Friday, November 18, 2005

So I've written a novel. Big deal.

Actually, it is a big deal for me. I'm really excited about it. Especially now that it's up on amazon. It's real. It exists. I exist. I do exist. My name, and a book I seem to have written, is listed on amazon.

I also seem to have written a whole load of other books that I don't remember anything about, also available on amazon. Hmmm. I can only assume all those political books that come up when you click on my name were written by another Roger Morris. Did the same Roger Morris also write the books about sailing boats? Maybe every single Roger Morris-authored book is written by a different Roger Morris.

That's a frightening thought. Well, it is for me. Probably not so much for you.

Click here to check out my amazon ranking. I accept you might not be as obsessive as me about doing that. It's terrifying to imagine what I'm going to be like when the book is actually released.


Anyhow, here's the cover:


Here's the blurb:

Rob Saunders just wants to feel safe, but the world is a dangerous place.

It's Rob's first day in his new job. On the way to work, he sees a student throw herself under a tube train. Acting on an impulse, he picks up a file she dropped as she jumped. Over the next few days, he's witness to other disturbing events, some more serious than others. From each one he takes a 'souvenir'.

Through these objects, he hopes to keep at bay the dangers and terror that threaten him. The more terrible the tragedy an object is associated with, the greater its power.

As Rob's behaviour becomes increasingly obsessive, he crosses the line between witnessing disasters and seeking them out.

Events begin to spiral out of control when he makes a frightening discovery while jogging in the woods.

Atmospheric, tense and stylistically bold, Taking Comfort is an exploration of identity and desire told through multiple viewpoints. This contemporary urban novel has as its theme the anxieties and survival strategies of a post-9/11 world.




Here are some of my own thoughts on the book:

The central character, Rob, is outwardly in control and on the surface things go quite well for him. But he is deeply anxious inside. Like all the characters in the book, he seeks meaning and comfort from the various objects that make up his life; from consumerism, in other words. I was interested in exploring ideas of identity, how people define themselves by the purchasing decisions they make. I wanted to push this idea as far as I could. I was also interested in the connection between desire and identity (we are what we want) and so the idea of having Rob choose between two very different women seemed to come quite naturally out of that.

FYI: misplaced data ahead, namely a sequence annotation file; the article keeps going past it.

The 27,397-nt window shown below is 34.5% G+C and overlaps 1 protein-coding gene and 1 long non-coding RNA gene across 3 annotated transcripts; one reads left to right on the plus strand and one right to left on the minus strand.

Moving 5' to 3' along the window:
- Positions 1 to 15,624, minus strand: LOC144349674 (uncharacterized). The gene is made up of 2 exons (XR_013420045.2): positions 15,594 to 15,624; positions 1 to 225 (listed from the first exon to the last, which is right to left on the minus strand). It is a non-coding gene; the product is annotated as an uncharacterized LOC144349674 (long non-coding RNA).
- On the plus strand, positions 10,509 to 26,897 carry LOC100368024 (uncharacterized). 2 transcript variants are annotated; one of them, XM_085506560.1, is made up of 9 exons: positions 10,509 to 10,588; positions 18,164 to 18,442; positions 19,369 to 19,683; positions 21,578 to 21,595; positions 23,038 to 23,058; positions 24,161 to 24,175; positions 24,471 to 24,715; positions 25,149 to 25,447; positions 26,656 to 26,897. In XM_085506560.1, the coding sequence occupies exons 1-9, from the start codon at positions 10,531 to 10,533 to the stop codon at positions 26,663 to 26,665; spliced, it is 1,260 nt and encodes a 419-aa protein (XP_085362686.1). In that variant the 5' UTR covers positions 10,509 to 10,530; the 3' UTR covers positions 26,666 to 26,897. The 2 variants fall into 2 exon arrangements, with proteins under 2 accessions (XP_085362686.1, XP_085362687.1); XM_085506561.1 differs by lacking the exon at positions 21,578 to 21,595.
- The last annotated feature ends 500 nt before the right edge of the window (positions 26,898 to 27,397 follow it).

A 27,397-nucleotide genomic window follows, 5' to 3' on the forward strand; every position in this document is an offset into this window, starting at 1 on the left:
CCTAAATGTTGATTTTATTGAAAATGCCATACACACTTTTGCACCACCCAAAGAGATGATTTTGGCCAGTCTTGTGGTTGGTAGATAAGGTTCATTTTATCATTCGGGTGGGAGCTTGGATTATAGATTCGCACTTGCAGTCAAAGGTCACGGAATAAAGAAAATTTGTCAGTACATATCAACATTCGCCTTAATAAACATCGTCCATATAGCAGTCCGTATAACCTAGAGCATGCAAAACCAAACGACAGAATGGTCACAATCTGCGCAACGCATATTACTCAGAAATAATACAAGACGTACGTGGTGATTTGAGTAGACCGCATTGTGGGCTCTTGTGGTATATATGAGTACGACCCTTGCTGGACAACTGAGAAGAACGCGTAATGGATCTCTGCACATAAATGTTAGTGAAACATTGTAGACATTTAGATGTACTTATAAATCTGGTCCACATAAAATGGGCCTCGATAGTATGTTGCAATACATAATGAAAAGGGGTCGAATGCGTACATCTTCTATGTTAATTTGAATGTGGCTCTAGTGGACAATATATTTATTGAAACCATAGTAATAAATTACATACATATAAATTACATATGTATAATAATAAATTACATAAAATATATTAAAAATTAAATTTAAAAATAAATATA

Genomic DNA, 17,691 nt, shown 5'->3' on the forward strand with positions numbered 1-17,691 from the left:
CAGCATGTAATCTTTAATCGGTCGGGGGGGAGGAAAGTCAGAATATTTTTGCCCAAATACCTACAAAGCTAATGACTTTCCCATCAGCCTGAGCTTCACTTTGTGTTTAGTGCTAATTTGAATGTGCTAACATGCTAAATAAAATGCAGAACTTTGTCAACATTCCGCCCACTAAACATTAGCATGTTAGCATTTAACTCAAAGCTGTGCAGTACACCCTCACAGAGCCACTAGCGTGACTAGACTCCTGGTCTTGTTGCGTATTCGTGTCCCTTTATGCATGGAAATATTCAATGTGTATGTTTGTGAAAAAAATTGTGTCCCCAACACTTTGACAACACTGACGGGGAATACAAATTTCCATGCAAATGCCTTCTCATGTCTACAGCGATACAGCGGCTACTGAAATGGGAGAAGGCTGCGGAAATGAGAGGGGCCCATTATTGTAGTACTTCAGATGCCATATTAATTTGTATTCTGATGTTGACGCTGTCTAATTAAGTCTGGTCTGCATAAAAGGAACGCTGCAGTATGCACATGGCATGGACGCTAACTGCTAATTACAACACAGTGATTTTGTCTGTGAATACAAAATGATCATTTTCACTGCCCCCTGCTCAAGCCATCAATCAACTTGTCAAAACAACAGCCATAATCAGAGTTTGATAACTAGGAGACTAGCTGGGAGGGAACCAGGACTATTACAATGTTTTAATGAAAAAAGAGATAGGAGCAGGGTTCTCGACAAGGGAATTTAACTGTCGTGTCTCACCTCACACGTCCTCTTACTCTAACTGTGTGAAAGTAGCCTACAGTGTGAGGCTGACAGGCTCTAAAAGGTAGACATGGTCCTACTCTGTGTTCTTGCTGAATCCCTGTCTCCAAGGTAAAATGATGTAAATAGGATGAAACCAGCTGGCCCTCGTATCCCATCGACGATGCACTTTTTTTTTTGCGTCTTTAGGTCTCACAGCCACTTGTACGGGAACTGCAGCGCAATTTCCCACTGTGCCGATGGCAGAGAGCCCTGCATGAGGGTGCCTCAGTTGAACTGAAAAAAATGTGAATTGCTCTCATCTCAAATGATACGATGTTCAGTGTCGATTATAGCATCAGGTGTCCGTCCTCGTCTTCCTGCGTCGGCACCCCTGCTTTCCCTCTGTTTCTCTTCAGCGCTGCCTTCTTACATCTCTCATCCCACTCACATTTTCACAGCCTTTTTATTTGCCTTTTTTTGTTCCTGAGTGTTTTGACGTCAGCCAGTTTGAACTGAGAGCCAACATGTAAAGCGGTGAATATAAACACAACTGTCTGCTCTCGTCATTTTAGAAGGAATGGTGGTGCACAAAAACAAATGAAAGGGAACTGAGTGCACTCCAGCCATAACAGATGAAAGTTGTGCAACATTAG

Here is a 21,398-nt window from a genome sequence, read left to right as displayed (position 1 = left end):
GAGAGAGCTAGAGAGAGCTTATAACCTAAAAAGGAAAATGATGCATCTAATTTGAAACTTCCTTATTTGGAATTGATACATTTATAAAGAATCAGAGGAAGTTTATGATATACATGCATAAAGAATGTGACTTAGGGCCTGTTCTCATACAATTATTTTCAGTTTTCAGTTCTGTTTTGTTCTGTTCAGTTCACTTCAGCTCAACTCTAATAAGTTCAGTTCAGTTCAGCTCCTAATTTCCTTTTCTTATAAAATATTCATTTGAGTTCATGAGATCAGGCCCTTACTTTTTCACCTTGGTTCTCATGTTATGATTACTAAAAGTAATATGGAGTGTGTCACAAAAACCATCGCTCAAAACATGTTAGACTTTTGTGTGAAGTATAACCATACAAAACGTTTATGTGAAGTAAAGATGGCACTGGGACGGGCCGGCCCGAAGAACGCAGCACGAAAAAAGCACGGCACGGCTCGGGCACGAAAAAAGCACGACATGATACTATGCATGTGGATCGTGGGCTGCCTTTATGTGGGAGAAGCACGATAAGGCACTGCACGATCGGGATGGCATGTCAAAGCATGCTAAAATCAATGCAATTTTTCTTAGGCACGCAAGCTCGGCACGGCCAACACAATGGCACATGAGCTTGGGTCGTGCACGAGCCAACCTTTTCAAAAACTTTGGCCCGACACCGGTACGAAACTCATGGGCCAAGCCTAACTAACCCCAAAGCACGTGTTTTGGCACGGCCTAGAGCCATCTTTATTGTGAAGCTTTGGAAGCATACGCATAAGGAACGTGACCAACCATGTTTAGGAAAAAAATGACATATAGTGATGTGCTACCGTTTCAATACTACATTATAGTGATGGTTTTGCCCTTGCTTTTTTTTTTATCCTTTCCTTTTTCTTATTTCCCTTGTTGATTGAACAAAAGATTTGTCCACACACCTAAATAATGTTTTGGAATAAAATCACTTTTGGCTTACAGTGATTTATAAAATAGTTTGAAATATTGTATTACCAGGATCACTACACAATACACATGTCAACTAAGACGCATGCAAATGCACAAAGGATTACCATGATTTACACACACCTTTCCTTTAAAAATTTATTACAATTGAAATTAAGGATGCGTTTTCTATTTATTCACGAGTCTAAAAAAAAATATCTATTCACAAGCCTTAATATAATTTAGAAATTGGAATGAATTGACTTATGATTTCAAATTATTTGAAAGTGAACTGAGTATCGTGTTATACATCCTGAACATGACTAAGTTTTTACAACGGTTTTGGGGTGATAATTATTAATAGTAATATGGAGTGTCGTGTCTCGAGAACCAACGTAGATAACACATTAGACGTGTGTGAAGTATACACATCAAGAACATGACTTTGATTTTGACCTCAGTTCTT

Although I realise the book is unconventional – even experimental – in many ways, I always wanted it to have a strong story that would pull the reader along. I wanted the drama to come out of the main character’s actions. It’s a kind of tragedy, in some ways, in that Rob is ultimately responsible for what happens to him.

I wrote the book very quickly in an intense burst. Quite a lot of the writing was done early in the morning. I would set my alarm for six and then leap out of bed and head straight for the computer. I was still half-asleep, half-dreaming, I think, which meant that the writing had an unexpectedness to it, even for me. I seemed to be accessing things that I don’t think I could have got to if I’d written it any other way.

I expected to have to do a lot of editing because I thought the writing would be raw. But I realised that what I had produced had a kind of energy that would be lost if I worked it over too much. I did do some editing, of course.

The novel is structured around a series of objects, which have some kind of importance or significance to the characters. I use the real brand names for these objects. I have also pasted in real advertising copy taken from a number of sources. I was aiming for a kind of collage effect. (I even included some copy I wrote in my day job as a copywriter.) What I am trying to do here is build up a ‘texture’ of the novel, as well as somehow accessing the inner heart of the characters, paradoxically, by focussing on the surface of the objects that mean something to them.




There's that cover again.

And just in case you want to, you can pre-order it here.

Do it for my kids, if you can't bring yourself to do it for me. There's shameless for you.



Hey, I've been interviewed! Read it here.

5 comments:

Alexey said...
This comment has been removed by a blog administrator.
Anne Marie said...

Very interesting to read your comments about the writing process. Thanks for that!

Ani

Steve Kane said...

Obssessively checking your Amazon rating? Ah, that's only natural. You're looking at a guy here who obssessively checks the web traffic statistics to his website every damn day.

I keep telling myself that the novelty will wear off evetually... but it hasn't yet.

Linda Donovan said...

Hello, Roger! Your humor is delightful. It's nigh impossible to balance self-promotion and humility, but you have managed that difficult task very nicely. I think it's the humor that makes the distinction.

Will you be writing more about the process of selling your novel? Are you planning to do book signings, etc.?

I'll come by occasionally to see what's up. I try to spend as little time on blogs as I can, because as you know, it eats up our own writing time.

roger said...

Thanks Ani, Steve and Linda,

What an idiot I am! I only just realised these comments were here waiting for me to moderate.

I really appreciate you guys looking in.